If we learn no other lesson from this plague, let it be that we are, in fact, still capable of widespread change. Of rapid change. Of drastic change.
So are the monuments and flags coming down—many are remnants of a false value system and in their pigeonholes new symbols can be made to replace them.
That when we pick a symbol, when we choose a pattern of organization, if it serves well enough we keep it, flaws and all. But when it becomes a harm, when it impedes moving forward, we uproot it. Going to the offices and shops amid a pandemic meant a risk of life and limb, so people stopped abruptly. But for many, those trips or any trips meant maybe they would be pulled over and face the possibility of a false value system of policing that represents everything that a flag can’t: you aren’t secure in your person, your house, your papers and effects. You are a forced plea or a gunshot away from ruin.
That system is harder to replace than a monument. It’s got no grommets hooking it to a pole, instead it’s woven into so much of our governments’ budgets, bolted down, shackled to our culture and media. But we can, as sure as we all wear masks to stop stray particles of pestilence.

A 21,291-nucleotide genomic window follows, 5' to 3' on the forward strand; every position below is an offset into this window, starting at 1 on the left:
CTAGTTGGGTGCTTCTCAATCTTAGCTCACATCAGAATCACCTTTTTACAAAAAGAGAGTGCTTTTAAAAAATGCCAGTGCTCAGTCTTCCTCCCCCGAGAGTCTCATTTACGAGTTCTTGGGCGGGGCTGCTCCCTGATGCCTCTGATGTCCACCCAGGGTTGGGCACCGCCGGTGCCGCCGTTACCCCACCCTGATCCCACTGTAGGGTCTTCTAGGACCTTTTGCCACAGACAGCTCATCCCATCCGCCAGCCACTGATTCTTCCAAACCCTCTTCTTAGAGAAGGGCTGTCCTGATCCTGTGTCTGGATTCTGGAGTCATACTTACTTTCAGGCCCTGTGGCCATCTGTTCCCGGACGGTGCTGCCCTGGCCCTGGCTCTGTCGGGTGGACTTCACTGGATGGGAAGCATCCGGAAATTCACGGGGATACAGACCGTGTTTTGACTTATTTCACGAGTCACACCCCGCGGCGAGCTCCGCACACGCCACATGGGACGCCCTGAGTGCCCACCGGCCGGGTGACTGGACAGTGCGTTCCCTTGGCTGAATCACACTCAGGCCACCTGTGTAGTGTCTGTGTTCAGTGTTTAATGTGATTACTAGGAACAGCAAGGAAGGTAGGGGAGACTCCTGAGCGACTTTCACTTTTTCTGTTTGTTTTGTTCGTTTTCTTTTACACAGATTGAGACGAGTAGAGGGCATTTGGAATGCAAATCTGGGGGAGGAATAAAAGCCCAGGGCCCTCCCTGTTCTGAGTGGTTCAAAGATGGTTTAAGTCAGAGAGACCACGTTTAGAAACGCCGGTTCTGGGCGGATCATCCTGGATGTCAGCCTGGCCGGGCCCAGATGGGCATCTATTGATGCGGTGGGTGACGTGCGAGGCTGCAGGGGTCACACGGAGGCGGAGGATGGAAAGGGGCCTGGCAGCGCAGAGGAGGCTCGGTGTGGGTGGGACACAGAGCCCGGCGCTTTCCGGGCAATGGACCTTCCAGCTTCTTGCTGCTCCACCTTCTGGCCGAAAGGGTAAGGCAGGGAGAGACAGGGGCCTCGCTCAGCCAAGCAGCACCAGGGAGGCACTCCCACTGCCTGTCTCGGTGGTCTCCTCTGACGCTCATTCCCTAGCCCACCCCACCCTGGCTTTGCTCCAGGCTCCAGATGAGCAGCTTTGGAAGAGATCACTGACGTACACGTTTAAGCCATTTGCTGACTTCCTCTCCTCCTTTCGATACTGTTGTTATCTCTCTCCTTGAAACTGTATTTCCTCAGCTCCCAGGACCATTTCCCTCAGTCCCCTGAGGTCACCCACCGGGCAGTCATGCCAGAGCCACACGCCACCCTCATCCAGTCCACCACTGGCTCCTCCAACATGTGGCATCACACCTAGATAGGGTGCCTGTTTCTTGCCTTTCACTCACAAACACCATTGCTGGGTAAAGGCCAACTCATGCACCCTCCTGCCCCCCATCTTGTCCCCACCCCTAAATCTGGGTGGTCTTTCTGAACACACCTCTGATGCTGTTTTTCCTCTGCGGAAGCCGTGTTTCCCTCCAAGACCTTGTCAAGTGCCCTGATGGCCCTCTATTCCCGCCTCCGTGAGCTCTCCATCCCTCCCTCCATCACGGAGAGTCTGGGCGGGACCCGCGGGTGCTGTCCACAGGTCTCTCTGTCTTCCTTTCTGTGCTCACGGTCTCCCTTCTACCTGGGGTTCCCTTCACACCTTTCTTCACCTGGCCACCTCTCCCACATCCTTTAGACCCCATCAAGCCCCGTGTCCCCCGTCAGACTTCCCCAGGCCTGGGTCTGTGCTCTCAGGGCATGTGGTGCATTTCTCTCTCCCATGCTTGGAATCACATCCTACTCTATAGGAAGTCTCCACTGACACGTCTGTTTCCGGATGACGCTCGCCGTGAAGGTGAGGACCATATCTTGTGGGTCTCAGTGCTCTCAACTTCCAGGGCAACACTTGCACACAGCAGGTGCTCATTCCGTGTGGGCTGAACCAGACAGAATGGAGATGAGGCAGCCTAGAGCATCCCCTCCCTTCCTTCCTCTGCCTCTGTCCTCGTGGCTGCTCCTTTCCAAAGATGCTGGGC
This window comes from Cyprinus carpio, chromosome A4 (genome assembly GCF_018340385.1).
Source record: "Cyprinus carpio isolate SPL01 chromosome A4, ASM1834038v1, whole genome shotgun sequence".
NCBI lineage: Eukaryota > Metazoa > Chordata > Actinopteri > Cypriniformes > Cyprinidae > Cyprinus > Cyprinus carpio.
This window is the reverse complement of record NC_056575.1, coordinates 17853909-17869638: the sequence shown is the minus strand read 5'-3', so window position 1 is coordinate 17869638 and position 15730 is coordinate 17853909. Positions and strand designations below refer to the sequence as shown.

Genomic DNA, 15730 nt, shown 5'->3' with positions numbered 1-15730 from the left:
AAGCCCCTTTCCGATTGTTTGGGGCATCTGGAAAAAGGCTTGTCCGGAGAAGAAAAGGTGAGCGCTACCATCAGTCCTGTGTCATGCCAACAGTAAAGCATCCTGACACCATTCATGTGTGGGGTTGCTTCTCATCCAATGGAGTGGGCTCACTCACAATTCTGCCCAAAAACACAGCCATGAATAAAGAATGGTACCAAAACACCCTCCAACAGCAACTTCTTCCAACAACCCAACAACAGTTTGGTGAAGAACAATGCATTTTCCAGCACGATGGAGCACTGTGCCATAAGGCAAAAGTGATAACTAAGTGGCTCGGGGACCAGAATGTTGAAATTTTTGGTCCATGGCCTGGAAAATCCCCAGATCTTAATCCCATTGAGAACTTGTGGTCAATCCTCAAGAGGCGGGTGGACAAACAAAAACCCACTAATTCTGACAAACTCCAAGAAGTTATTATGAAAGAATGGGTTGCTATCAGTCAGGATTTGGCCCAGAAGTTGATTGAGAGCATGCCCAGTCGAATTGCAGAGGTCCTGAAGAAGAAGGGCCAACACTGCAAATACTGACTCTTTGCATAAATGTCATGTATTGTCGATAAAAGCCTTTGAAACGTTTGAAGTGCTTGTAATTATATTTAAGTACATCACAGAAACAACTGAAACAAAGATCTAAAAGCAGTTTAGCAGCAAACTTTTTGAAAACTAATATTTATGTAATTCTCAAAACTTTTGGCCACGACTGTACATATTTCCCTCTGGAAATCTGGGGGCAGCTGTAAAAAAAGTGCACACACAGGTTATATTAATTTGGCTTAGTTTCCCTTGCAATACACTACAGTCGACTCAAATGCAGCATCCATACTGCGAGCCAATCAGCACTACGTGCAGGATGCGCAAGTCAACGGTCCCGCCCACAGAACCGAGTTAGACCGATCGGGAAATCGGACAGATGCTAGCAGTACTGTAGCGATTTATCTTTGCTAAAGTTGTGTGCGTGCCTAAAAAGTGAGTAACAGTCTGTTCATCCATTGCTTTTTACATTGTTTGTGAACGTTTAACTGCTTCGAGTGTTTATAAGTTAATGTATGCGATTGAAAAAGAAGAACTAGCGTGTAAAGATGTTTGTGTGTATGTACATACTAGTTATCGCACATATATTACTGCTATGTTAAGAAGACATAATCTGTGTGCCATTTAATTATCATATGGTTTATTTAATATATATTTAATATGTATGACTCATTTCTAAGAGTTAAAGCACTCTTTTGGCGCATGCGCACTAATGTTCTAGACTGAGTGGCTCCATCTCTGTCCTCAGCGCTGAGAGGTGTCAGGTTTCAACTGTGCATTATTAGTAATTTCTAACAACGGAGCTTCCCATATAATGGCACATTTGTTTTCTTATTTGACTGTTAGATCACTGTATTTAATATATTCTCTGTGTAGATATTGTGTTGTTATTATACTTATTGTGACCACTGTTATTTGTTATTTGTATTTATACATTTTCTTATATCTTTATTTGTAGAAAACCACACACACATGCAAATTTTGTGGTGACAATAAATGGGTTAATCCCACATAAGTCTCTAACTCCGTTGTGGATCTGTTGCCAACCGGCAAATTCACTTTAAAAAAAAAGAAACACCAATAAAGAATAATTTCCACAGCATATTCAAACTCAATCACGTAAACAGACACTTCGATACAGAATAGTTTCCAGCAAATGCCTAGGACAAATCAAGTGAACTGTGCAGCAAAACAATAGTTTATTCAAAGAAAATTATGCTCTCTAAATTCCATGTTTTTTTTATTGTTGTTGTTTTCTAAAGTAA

Our lack of change is not down to inability. It is often not even a lack of will or of political disagreement, but of instinctive pushback. Take the Senate, where McConnell and the Republicans put already-cold milk into the cooling saucer and are now waiting for it to cool some more. They acknowledge a need for change, but enough of their members rely on being opposition that they can’t push a comprehensive bill.
The way to overcome this kind of nothing-by-default system is to use their pressure points. Qualified immunity, for one. Instead of their bill being a carrot for states that reform, it should be: states that do not reform will lose qualified immunity.
The argument that nobody in the Senate can make is that the officer that murdered George Floyd should not be subject to a lawsuit for it. Donald John Trump and some Republicans want to protect qualified immunity, then that’s the barrel to get them over and make them pay at least table stakes for it: reform to enable qualified immunity.
It’s a reasonable proposition: jurisdictions that make reasonable efforts to guard against civil rights violations by police should be given some greater measure of assurance as a result.
But that’s for this limited case. For the greater case, change means changing. Look for opportunities big and small to do differently tomorrow than what you did today.
In 18 weeks the nation can vote to change.